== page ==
Is it the End of the Line for the New York Wheel?
Staten Island's long-awaited New York Wheel is no longer back on track, and the project may soon be abandoned for good. The massive NYC observation wheel, which has been plagued by problems from the start, is facing closure as the main investors say that they are ready to cut their losses and pull out of the project. According to a report in the Wall Street Journal, Jeffrey Feil and Lloyd Goldman, the lead partners in the project, are considering abandoning the Wheel as they have been denied their tax-exempt bond request. After months of negotiations, the New York City Economic Development Corporation rejected the developer’s request for support for the project in the form of a $380-million Municipal Revenue tax-exempt bond. The City said that they felt the risk involved to finish the Wheel was too great and stated that public funds are “too scarce and valuable to be leveraged for this venture.”
However, a comment written by the executive editor of Staten Island Advance, Brian J. Laline, explained that these so-called PILOT (Payments in Lieu of Taxes) bonds are not guaranteed by the city or financed by them. The city simply acts as the mediator, and the bonds, which are free of city, state and federal taxes are insured by the investors so minimizing the risk. So, even if riders on the wheel do not generate enough cash to cover the bonds the insurance will cover it, meaning there is no financial obligation or risk for the City. The original estimated cost of the project was $450 million, but the long delays due to walkouts, legal battles, and lawsuits with the original contractor who went bankrupt, has cost all of that $450 million, and to finish the project a similar amount will be required.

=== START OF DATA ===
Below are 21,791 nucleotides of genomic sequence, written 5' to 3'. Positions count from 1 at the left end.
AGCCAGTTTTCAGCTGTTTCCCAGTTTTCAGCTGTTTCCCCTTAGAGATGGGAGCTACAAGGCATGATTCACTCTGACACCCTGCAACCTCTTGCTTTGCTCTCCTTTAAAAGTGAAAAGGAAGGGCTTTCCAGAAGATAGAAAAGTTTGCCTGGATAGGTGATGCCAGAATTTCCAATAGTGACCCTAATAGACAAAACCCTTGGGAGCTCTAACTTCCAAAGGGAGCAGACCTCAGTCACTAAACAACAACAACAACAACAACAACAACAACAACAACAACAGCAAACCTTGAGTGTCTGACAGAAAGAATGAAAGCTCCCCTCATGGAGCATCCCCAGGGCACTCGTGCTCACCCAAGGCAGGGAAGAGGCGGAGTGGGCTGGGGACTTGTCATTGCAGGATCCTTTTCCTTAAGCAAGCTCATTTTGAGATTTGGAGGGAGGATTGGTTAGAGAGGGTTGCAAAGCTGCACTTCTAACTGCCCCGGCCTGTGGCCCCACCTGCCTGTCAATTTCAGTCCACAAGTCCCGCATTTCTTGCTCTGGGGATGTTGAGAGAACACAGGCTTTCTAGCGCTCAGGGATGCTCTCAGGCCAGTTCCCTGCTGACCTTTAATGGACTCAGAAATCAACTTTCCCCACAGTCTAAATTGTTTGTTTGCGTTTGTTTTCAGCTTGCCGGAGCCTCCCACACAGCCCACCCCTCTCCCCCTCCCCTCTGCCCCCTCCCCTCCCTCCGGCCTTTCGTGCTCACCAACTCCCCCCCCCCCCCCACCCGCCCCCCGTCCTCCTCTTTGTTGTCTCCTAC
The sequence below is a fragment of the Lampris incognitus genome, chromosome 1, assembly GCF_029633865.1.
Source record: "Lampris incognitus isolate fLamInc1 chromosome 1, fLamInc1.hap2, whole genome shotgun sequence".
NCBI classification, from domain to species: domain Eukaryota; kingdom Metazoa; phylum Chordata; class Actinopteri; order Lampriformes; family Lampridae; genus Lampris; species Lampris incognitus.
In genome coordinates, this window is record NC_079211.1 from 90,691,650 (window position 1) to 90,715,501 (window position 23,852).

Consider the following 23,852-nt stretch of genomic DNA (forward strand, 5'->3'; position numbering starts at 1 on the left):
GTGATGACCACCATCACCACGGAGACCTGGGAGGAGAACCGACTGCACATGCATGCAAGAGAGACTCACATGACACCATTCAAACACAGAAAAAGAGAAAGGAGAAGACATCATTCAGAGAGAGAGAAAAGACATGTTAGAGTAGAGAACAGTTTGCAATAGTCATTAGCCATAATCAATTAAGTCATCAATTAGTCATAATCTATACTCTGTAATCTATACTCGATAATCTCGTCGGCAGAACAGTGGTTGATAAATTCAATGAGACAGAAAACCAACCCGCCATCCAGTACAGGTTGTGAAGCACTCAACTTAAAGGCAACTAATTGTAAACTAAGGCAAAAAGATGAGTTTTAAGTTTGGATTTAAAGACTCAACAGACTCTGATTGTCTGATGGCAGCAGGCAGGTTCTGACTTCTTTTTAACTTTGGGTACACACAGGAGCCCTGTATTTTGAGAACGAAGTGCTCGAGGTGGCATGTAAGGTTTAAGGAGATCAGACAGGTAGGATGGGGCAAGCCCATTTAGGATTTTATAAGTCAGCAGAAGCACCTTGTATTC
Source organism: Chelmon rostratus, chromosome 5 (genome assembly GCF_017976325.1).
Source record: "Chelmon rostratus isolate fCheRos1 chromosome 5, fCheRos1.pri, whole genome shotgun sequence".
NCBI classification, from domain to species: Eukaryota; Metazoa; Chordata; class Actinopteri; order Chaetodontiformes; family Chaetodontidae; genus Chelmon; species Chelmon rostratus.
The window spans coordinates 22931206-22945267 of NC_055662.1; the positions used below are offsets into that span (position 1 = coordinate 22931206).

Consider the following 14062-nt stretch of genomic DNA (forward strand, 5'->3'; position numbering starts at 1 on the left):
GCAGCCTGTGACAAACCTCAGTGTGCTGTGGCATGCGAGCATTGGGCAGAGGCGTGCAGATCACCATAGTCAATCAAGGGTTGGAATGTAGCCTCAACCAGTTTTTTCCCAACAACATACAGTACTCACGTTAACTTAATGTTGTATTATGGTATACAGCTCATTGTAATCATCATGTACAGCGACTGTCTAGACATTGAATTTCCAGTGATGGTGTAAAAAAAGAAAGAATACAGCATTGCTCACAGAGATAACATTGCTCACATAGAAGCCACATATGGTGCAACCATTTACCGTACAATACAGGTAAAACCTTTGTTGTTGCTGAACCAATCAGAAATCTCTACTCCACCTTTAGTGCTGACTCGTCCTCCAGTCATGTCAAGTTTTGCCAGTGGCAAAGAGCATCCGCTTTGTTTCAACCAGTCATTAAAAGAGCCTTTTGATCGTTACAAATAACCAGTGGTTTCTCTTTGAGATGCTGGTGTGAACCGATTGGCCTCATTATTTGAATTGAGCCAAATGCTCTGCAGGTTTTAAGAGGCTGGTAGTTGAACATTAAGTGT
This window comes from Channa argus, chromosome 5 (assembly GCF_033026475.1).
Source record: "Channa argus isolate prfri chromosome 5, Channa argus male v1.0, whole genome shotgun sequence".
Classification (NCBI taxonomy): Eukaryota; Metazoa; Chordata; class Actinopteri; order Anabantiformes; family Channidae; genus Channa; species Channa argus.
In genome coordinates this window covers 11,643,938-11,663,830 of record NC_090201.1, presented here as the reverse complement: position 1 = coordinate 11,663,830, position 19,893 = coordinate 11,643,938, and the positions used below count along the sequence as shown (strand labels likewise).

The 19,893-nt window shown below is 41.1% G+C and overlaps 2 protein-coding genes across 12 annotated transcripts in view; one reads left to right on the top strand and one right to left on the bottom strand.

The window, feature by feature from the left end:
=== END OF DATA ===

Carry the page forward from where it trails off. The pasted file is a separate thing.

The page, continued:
If the project somehow is completed, the New York Wheel will become the largest Ferris wheel in the world standing 630 feet tall. It would be located on public land on the St. George waterfront of Staten Island. It was expected to generate 500 permanent jobs and investors are also committed to building a $5 million dock as well as other facilities which could be enjoyed for free by visitors. New ferry terminals and routes would help to transport the 3 million visitors needed each year for the project to break even. Initially, there was great enthusiasm about the prospect of increased tourism in the area, and the Staten Island waterfront suddenly became an interesting investment prospect. Several major projects such as Lighthouse Point, and Empire Outlets, began development, and the future of these projects is uncertain if funding is not obtained for the Wheel.
Currently, the massive concrete bases for the Wheel are in place and 93-percent of the wheel parts are built. Many of these are spread through six different countries around the world, while others are in a Brooklyn warehouse. The next few weeks are crucial for the future of the Wheel as court deadlines have been set which will determine the future of the existing parts, and the entire project. If the backing is not forthcoming, the original contractor, Dutch-based Mammoet-Starneth will auction off the existing parts. However, there is still time and hope that funding will be achieved and that a new company, possibly, according to SI Live, the American Bridge Company, who built the Las Vegas High Roller, will be signed up to complete the project.